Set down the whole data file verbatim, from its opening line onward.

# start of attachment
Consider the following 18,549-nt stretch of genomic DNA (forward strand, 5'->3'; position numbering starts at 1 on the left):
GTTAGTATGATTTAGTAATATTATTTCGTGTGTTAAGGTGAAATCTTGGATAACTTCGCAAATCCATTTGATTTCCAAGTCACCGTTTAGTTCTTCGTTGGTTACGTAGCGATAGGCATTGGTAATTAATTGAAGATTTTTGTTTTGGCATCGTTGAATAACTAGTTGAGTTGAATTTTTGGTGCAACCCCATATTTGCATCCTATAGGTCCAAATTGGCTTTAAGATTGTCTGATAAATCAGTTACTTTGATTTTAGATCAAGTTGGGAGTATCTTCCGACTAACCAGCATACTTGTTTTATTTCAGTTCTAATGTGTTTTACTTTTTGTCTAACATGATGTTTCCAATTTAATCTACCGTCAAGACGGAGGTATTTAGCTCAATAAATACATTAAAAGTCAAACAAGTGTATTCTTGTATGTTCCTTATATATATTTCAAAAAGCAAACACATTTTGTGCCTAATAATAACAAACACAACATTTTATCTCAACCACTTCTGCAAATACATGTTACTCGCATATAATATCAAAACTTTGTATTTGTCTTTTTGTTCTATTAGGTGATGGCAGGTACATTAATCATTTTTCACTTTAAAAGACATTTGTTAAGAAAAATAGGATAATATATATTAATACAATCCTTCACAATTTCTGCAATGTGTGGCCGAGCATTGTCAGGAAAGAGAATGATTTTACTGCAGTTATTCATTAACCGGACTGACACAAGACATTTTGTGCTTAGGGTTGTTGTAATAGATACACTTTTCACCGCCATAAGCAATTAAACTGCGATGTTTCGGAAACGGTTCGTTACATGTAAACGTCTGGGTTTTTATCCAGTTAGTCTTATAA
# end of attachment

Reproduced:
Consider the following 18,549-nt stretch of genomic DNA (forward strand, 5'->3'; position numbering starts at 1 on the left):
GTTAGTATGATTTAGTAATATTATTTCGTGTGTTAAGGTGAAATCTTGGATAACTTCGCAAATCCATTTGATTTCCAAGTCACCGTTTAGTTCTTCGTTGGTTACGTAGCGATAGGCATTGGTAATTAATTGAAGATTTTTGTTTTGGCATCGTTGAATAACTAGTTGAGTTGAATTTTTGGTGCAACCCCATATTTGCATCCTATAGGTCCAAATTGGCTTTAAGATTGTCTGATAAATCAGTTACTTTGATTTTAGATCAAGTTGGGAGTATCTTCCGACTAACCAGCATACTTGTTTTATTTCAGTTCTAATGTGTTTTACTTTTTGTCTAACATGATGTTTCCAATTTAATCTACCGTCAAGACGGAGGTATTTAGCTCAATAAATACATTAAAAGTCAAACAAGTGTATTCTTGTATGTTCCTTATATATATTTCAAAAAGCAAACACATTTTGTGCCTAATAATAACAAACACAACATTTTATCTCAACCACTTCTGCAAATACATGTTACTCGCATATAATATCAAAACTTTGTATTTGTCTTTTTGTTCTATTAGGTGATGGCAGGTACATTAATCATTTTTCACTTTAAAAGACATTTGTTAAGAAAAATAGGATAATATATATTAATACAATCCTTCACAATTTCTGCAATGTGTGGCCGAGCATTGTCAGGAAAGAGAATGATTTTACTGCAGTTATTCATTAACCGGACTGACACAAGACATTTTGTGCTTAGGGTTGTTGTAATAGATACACTTTTCACCGCCATAAGCAATTAAACTGCGATGTTTCGGAAACGGTTCGTTACATGTAAACGTCTGGGTTTTTATCCAGTTAGTCTTATAA